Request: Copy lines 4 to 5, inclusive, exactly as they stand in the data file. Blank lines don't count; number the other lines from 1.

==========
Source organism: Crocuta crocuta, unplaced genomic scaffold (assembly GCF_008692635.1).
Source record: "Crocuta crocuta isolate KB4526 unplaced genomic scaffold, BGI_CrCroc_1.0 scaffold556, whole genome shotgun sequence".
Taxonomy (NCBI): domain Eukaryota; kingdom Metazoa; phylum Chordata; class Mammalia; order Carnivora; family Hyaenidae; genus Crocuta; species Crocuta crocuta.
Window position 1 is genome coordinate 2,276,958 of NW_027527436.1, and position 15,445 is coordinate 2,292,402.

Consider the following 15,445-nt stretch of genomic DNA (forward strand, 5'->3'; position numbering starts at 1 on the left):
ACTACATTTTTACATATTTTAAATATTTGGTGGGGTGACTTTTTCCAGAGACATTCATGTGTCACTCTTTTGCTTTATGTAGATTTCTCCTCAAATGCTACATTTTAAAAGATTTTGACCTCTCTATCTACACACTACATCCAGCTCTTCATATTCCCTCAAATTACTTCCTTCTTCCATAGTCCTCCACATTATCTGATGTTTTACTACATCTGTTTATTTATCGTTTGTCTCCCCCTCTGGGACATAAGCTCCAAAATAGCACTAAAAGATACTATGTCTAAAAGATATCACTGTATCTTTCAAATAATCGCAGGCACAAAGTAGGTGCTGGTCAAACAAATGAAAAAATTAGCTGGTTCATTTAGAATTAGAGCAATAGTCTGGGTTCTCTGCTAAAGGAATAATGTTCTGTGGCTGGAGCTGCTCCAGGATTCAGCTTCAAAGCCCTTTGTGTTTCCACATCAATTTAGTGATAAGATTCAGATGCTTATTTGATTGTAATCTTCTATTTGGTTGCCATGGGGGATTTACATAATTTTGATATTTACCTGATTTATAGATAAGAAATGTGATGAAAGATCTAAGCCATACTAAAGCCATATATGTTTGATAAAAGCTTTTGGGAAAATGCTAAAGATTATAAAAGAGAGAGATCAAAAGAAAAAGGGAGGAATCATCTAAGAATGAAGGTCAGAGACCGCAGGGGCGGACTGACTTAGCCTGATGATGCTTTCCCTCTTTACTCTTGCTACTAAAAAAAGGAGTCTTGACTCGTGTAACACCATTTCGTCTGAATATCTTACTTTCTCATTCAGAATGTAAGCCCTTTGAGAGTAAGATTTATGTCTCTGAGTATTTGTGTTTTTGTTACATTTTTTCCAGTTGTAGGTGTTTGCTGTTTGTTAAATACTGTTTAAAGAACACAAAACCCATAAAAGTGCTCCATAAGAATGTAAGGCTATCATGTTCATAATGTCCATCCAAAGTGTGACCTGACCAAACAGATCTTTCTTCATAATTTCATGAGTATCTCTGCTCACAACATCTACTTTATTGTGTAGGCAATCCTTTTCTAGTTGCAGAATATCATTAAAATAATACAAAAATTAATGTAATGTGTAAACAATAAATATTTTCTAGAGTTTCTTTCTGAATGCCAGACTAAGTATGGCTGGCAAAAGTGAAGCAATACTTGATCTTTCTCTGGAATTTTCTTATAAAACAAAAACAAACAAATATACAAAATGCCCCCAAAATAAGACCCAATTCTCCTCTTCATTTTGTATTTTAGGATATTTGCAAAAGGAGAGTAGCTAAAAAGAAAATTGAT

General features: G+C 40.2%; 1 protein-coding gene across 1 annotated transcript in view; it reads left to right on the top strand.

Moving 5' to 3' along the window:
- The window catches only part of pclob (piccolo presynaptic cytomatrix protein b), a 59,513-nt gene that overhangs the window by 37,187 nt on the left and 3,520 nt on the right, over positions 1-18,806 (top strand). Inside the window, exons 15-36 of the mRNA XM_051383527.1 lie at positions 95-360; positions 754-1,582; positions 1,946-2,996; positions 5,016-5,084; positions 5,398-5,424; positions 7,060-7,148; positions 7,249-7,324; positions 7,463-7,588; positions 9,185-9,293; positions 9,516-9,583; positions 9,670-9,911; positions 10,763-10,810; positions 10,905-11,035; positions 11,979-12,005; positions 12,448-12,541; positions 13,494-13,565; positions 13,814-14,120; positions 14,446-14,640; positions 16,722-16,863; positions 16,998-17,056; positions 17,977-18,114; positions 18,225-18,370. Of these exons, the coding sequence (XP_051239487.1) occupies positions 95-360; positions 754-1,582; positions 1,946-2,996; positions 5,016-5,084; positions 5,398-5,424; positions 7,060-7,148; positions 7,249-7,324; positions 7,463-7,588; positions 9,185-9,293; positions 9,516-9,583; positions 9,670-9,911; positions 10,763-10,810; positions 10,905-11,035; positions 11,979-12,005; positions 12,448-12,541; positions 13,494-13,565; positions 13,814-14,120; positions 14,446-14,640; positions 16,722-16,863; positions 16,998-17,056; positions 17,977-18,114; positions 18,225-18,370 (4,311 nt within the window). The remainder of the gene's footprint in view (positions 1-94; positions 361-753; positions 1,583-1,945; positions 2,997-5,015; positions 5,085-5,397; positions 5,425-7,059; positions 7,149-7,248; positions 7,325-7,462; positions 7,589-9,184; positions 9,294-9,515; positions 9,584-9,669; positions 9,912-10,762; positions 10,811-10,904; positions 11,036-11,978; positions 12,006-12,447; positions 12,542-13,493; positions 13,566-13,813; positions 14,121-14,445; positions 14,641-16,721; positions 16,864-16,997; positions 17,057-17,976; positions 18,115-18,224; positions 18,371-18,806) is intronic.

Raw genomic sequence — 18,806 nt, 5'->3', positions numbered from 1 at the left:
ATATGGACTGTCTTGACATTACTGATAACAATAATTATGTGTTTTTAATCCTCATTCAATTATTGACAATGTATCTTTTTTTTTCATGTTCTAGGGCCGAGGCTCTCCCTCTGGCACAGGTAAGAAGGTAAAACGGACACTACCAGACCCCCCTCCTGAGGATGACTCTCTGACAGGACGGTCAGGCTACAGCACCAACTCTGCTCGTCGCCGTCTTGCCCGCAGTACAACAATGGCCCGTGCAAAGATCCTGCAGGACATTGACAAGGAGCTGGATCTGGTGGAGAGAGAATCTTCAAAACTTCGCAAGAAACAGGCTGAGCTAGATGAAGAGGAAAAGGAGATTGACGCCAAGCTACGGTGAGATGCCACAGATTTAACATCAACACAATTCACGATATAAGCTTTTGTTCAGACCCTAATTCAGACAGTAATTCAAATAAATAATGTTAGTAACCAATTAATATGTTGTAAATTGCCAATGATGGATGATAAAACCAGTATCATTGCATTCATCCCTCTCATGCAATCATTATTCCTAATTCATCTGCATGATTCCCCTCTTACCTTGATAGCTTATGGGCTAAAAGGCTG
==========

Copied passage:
Window position 1 is genome coordinate 2,276,958 of NW_027527436.1, and position 15,445 is coordinate 2,292,402.

Consider the following 15,445-nt stretch of genomic DNA (forward strand, 5'->3'; position numbering starts at 1 on the left):